100 Years Ago: April 1919


Popular Alamosa Girls Wed Waverly Farmers

“A pretty double wedding was the one Thursday evening at the home of Mr. Mrs. A Hof, parents of the brides, when Miss Jennie became Mrs. John Tolsma and Miss Cornelia became Mrs. Adolf Heersink.” 

A man on Cascade Avenue was the first to report mosquitoes in April of 1919.  Alamosa got three new gas stations and was making big strides in modernization of the streets.  First, the streets would be cleaned and leveled followed by application of oil.

A new music store opened up on 4th Street at the former Weiss Tailoring location.  This is a most timely coincidence because the Alamosa Band leader said the band needed more pep and Madame Alice Stanfield was advertising modern method voice lessons. 

Fifty pansy plants could be ordered, prepaid for $1.00. Five new, identical houses were for sale on South State Street.  All the houses had six rooms.

  Animals always seemed to get loose around Alamosa.  In April it was one brown mare and an old sorrel.  If these animals were not claimed by May 17th they would be sold. 

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The War was still on the forefront of every April edition of the Courier.  LC Almond wrote a letter to Alamosa friends about “Hill 304.” “The devastation wrought here is so terrible that I can surely call hell a picnic grounds compared with what this battle was and what is left of the Verdun section.”  One million men lost their lives.  (The Battle of Verdun was a nine-month, three-week, six-day battle between German and French Armies in 1916.)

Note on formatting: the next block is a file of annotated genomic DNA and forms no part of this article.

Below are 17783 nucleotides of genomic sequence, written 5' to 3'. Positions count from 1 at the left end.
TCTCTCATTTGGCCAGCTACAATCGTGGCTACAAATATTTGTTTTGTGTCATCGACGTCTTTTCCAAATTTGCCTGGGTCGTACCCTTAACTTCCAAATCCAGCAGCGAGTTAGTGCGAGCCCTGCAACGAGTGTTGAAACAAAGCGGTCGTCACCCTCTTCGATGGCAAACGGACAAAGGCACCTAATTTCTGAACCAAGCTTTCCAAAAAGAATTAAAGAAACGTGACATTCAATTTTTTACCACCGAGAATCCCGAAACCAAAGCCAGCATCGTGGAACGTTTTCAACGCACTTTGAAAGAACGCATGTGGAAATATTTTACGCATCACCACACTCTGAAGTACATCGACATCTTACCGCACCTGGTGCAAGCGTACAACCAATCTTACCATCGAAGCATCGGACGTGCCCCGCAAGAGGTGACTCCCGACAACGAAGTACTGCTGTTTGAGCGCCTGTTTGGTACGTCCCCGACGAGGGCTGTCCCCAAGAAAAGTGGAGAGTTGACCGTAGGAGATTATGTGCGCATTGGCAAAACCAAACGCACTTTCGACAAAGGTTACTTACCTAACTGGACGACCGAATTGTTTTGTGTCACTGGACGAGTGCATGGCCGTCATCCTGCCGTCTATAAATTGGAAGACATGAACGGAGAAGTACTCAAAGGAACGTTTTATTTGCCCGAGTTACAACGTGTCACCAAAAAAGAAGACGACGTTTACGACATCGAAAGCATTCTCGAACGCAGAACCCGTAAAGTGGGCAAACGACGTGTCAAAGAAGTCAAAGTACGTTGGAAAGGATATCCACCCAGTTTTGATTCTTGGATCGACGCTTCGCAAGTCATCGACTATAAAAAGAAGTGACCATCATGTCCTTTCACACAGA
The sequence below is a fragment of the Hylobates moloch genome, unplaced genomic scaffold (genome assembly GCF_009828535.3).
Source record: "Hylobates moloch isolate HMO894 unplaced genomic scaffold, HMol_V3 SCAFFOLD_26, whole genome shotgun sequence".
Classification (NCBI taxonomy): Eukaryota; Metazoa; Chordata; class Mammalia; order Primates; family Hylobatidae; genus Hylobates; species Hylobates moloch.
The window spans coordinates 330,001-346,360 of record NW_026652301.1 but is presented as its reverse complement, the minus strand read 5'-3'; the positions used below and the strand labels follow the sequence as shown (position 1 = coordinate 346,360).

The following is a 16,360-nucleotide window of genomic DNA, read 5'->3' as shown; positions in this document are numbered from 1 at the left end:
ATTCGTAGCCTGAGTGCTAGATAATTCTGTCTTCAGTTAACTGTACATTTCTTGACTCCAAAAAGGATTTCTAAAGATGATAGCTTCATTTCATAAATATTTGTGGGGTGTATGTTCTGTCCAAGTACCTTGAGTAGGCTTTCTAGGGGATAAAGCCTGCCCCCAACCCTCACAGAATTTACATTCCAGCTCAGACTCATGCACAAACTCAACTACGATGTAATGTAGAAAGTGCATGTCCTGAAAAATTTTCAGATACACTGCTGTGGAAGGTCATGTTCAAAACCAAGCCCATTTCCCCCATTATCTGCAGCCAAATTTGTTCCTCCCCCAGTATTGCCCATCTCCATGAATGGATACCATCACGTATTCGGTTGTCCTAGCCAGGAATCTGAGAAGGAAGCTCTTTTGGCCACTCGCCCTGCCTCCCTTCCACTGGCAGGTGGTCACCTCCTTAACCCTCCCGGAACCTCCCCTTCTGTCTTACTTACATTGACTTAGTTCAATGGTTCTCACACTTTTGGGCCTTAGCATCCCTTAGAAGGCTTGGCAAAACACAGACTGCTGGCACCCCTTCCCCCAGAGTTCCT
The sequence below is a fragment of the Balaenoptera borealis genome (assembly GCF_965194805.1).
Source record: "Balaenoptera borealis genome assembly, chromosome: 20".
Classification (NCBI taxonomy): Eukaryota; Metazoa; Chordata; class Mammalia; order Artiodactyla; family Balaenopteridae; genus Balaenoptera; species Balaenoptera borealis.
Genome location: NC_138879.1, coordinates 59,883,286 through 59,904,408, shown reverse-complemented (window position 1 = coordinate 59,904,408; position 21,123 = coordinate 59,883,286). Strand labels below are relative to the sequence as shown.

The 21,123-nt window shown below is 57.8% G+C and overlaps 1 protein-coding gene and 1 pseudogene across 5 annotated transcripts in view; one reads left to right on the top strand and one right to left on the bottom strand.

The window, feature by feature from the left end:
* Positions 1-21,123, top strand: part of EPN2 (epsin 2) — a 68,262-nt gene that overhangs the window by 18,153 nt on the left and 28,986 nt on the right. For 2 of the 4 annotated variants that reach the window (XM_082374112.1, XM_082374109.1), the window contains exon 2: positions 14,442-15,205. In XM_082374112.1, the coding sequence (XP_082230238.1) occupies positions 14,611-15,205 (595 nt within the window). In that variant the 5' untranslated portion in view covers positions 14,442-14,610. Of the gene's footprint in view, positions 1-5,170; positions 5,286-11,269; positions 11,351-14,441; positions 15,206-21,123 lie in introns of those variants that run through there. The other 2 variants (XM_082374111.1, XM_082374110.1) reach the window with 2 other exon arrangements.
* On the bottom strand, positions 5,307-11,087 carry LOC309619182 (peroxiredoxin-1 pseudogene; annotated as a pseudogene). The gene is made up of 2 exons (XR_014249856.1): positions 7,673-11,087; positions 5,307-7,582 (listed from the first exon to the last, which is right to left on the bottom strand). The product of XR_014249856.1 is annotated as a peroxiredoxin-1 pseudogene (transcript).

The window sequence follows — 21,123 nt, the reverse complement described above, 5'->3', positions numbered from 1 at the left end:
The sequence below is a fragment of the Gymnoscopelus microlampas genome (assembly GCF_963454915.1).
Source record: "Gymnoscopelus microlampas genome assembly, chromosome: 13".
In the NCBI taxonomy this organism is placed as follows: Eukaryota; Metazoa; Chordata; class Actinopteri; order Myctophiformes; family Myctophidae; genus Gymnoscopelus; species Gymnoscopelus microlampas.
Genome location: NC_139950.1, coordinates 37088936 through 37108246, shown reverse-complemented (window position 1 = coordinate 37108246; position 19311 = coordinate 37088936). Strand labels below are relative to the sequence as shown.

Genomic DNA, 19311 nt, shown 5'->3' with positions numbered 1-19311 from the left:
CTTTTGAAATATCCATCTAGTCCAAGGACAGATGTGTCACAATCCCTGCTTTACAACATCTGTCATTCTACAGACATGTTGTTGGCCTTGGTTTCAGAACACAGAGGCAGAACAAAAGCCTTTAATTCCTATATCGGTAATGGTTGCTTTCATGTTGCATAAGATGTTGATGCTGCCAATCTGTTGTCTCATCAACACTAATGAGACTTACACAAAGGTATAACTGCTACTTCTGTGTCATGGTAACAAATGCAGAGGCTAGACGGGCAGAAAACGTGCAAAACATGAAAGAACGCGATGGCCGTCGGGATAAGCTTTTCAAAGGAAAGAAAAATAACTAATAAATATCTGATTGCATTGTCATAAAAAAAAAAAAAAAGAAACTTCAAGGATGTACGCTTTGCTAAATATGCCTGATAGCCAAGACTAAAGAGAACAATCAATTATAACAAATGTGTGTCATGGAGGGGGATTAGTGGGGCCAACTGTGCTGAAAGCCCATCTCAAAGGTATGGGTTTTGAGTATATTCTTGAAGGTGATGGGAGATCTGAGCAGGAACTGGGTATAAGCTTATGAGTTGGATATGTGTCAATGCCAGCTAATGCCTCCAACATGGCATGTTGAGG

It was reported that 11% of the population in Petrograd died of the plague.  Smallpox, typhus and starvation claimed 113,000 people there. 

Eight Alamosa men were named and identified as deserters.  One Alamosa man had died in battle from seventeen wounds. 

Church was delayed and 500 people turned out in Hooper to look at the Baby Fighting Tank, “Little Zeb,” so called because they attempted to scale Pikes Peak with the tank.  The paper claimed Mount Blanca was a ‘real mountain’ and they should try it there.  The tank was transported by rail and stopped in Hooper for residents to observe.  (This lightweight tank was designed by Renault.)

On Thursday, April 24, 1919 the fire whistle will go off at 7:00 am to remind people about what the army and navy had done to obtain peace and victory.  All businesses will close at noon and a parade will be held at 2:00.  An address will be given at the Isis Theater about Victory Loans.  “To be American is the help in this loan.  To argue and refuse to lend at this time is Un-American.”  (This was the fifth bond issue called the Victory Liberty Loan.  WW I cost the US 30 billion dollars.  This program was vital to raise funds.  It was found that patriotic motives only played a minor role in people making the decision to purchase a bond.  The US government raised a total of 17 billion dollars in bonds.)

Poor Excuses- was a column in April about buying bonds to support the USA.  Twelve excuses were explained.  A few examples were: “I’ m not rich,”  “I might need the money for an emergency,” and “I’m exhausted with war work.” 

Finally, in April, an amusing story from New York:  Four boys, ages 11 to 14, didn’t like their teacher so they inserted her obituary in the morning newspaper.  “Miss Maud A. Stewart died yesterday morning of heart trouble.  Death came as a complete surprise to her family and many friends.  The funeral will be Wednesday from her late home, 810 Summit Ave. and then to the Jewish Synagogue in Nott Terrace.  Friends and relatives are invited to the funeral.”  The boys said they had no regrets. 

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